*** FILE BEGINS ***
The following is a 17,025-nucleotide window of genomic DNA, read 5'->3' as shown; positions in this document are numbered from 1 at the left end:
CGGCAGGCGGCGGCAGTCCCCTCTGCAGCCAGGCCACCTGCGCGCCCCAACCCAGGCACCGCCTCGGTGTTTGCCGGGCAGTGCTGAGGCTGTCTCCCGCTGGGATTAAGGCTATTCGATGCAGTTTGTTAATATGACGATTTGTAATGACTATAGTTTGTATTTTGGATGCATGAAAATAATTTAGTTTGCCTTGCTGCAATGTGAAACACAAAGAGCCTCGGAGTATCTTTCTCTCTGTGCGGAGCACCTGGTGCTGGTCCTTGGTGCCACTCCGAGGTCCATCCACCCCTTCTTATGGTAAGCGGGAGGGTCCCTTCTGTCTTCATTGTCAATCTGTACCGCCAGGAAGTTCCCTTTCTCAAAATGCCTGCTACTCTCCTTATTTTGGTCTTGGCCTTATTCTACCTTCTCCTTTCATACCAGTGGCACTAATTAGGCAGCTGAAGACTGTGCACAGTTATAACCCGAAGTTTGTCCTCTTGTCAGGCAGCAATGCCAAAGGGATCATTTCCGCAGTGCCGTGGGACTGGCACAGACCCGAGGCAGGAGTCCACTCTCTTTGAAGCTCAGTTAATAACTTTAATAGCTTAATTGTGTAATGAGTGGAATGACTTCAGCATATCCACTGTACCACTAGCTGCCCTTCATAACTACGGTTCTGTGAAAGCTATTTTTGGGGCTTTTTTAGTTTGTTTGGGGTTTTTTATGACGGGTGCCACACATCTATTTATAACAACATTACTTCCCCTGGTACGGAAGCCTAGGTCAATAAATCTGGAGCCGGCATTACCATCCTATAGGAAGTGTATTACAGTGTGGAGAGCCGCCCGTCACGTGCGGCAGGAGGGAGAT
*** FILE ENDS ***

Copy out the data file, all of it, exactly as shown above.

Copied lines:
The following is a 17,025-nucleotide window of genomic DNA, read 5'->3' as shown; positions in this document are numbered from 1 at the left end:
CGGCAGGCGGCGGCAGTCCCCTCTGCAGCCAGGCCACCTGCGCGCCCCAACCCAGGCACCGCCTCGGTGTTTGCCGGGCAGTGCTGAGGCTGTCTCCCGCTGGGATTAAGGCTATTCGATGCAGTTTGTTAATATGACGATTTGTAATGACTATAGTTTGTATTTTGGATGCATGAAAATAATTTAGTTTGCCTTGCTGCAATGTGAAACACAAAGAGCCTCGGAGTATCTTTCTCTCTGTGCGGAGCACCTGGTGCTGGTCCTTGGTGCCACTCCGAGGTCCATCCACCCCTTCTTATGGTAAGCGGGAGGGTCCCTTCTGTCTTCATTGTCAATCTGTACCGCCAGGAAGTTCCCTTTCTCAAAATGCCTGCTACTCTCCTTATTTTGGTCTTGGCCTTATTCTACCTTCTCCTTTCATACCAGTGGCACTAATTAGGCAGCTGAAGACTGTGCACAGTTATAACCCGAAGTTTGTCCTCTTGTCAGGCAGCAATGCCAAAGGGATCATTTCCGCAGTGCCGTGGGACTGGCACAGACCCGAGGCAGGAGTCCACTCTCTTTGAAGCTCAGTTAATAACTTTAATAGCTTAATTGTGTAATGAGTGGAATGACTTCAGCATATCCACTGTACCACTAGCTGCCCTTCATAACTACGGTTCTGTGAAAGCTATTTTTGGGGCTTTTTTAGTTTGTTTGGGGTTTTTTATGACGGGTGCCACACATCTATTTATAACAACATTACTTCCCCTGGTACGGAAGCCTAGGTCAATAAATCTGGAGCCGGCATTACCATCCTATAGGAAGTGTATTACAGTGTGGAGAGCCGCCCGTCACGTGCGGCAGGAGGGAGAT